Mercy – Victory over Judgement

Mercy – Victory over Judgement

At last Koinonia we encountered the spirit of Jezebel really vividly, and we took the right position toward this spirit, as well as we entered the next 5 years that the Lord called ‘5 Years of Unity.’

The spirit of Jezebel is an ancient spirit that in the Bible shown through a woman (Ahab’s wife from the 1 Kings), though actually this spirit doesn’t have a gender, it can manifest itself both through women and men. The spirit of Jezebel is manipulating and controlling spirit that pushes the weak leaders off and aborts the birth of the Sons, who are still in the embryo state. Thus this spirit by means of control, accusation, religion, criticism, lies, pride, self-satisfaction and unhealthy ambitions is trying to hinder the children of God to become who they are and to fully transform into the image of the Father.

I am sure that this spirit, as well as other slaves of the enemy, can act, influence or use someone through the uncircumcised flesh. The man, who is not in the fleshly state, has the fruit of the Spirit. It means that the person allowed the Spirit of God to touch his spirit, and it brought fruit: love, joy, peace, patience, kindness, mercy (goodness in NASB), faithfulness, gentleness and self-control (Gal. 5:22-23). The center of this process is Jesus Himself (we are “crucified with Christ” Gal. 2:19).

The spirit of Jezebel brings a lot of judgement and division among believers all over the Earth, and I would say that the key Scripture about this is Jacob 2:13,

“For judgment {will be} merciless to one who has shown no mercy; mercy triumphs over judgment.” (NASB)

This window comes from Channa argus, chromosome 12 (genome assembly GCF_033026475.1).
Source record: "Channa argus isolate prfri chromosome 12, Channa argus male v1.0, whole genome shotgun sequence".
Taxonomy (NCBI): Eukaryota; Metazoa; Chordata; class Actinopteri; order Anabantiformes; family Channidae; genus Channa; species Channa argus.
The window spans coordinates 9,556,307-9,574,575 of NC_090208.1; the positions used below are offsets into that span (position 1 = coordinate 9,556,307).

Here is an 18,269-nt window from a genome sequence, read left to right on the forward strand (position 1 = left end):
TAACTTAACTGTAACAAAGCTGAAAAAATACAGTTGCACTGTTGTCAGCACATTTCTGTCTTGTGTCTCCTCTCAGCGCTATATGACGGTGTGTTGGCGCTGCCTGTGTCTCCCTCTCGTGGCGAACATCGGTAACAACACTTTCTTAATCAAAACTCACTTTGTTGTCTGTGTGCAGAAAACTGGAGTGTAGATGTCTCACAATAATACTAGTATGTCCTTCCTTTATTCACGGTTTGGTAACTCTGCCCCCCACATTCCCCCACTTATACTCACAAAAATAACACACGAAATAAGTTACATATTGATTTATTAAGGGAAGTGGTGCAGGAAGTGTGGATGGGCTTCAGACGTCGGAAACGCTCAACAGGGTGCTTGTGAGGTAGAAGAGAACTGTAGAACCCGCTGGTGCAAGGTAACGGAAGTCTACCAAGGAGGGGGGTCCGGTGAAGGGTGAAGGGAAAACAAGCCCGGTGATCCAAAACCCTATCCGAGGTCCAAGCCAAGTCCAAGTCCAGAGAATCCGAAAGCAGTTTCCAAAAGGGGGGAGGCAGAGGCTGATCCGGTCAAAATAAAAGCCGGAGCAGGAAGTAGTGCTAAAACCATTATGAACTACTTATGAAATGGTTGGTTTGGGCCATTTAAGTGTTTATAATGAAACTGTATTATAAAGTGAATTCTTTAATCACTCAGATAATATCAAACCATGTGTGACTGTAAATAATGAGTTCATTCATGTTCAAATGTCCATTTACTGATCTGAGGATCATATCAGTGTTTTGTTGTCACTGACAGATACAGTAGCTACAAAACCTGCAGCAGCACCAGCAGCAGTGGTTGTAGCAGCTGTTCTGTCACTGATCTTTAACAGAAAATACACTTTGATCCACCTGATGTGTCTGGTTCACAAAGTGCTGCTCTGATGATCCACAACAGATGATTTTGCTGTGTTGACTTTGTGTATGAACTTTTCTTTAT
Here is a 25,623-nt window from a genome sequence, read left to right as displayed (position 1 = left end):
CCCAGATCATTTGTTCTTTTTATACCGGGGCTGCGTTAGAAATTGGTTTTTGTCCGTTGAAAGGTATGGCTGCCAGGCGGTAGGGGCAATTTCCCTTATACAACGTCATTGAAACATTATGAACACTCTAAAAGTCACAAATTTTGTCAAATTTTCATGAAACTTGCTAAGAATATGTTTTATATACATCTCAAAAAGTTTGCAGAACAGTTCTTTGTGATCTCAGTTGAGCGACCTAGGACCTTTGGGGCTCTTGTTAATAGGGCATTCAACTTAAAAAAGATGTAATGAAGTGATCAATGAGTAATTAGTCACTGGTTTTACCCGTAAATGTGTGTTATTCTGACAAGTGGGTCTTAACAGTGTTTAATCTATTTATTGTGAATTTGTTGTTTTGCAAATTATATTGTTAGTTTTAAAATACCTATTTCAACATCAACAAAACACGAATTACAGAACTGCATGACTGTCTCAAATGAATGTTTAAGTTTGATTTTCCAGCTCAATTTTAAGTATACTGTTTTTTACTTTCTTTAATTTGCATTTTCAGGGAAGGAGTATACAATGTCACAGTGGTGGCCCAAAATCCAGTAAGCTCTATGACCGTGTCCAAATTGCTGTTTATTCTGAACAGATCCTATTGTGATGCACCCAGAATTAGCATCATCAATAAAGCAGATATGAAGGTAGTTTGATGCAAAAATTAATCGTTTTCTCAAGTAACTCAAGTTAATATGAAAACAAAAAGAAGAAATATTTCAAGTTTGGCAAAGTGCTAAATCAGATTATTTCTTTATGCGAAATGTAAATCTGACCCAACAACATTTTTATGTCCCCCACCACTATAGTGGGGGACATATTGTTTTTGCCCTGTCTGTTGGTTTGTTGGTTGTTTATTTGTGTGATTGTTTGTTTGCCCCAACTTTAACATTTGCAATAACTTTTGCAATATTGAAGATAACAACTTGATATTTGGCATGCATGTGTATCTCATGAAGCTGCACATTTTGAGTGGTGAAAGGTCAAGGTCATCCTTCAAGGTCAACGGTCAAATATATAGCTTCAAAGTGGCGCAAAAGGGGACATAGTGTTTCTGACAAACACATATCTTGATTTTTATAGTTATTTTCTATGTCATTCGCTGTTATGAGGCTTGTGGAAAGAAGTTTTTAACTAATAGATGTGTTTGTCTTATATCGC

Once my pastor said one phrase that literally pierced my spirit, and I was thinking a lot about the depth of what I heard him say. “Understanding leads to mercy.” When I heard that, the Holy Spirit came on me, and these words were sealed in me, and later I understood why.

Mercy (the fruit of spirit) is the position of maturity. It is what comes out of our spirit, and it is mercy that overcomes judgement. When we attain to the “stature which belongs to the fullness of Christ” (Eph. 4:13), we stop being babies in the Spirit through the realization of His Love. We become mature, when we take our positions, and the true understanding comes. Through this particular understanding we are being led to mercy. When we understand the reasons why someone does or doesn’t do something, this also leads us to mercy, to the ability to forgive and not to judge.

The Russian dictionary of Ushakov is unfolding the meaning of the word “Mercifulness” as the readiness to help the one in need because of compassion. The synonyms given are: mercy, compassion, sympathy, indulgence, kindness. The antonym is: hardness of heart.

Luke 6:35-36 “…for He Himself is kind to ungrateful and evil {men.} Be merciful, just as your Father is merciful.”

Numbers 14:18 “The Lord is long-patient and all-merciful…” (“The LORD is slow to anger and abundant in lovingkindness” NASB)

Reading the above mentioned Scriptures we can see that to be merciful is the heart of our Father. And namely because of the fleshly nature people tend to show lack of mercy (hardness of heart),

Mark 16:14 “Afterward He appeared to the eleven themselves as they were reclining {at the table;} and He reproached them for their unbelief and hardness of heart, because they had not believed those who had seen Him after He had risen.”

Spiritual maturity doesn’t depend on physical age, but on the depth of knowledge of His love. This knowledge is where all the victories over the powers of evil come from, as “in all these things we overwhelmingly conquer through Him who loved us” (Rom.8:37). We are the generation that is called to see great victories, as well as victory over the spirit of Jezebel. We are called not only to see, but to live in these victories. It is a “great and victorious procession of the church under the banners of love” (Max Biievets). In this procession we need one another, and Love of our Father covers us in it.

Great blessings to you,

With Love, Lydia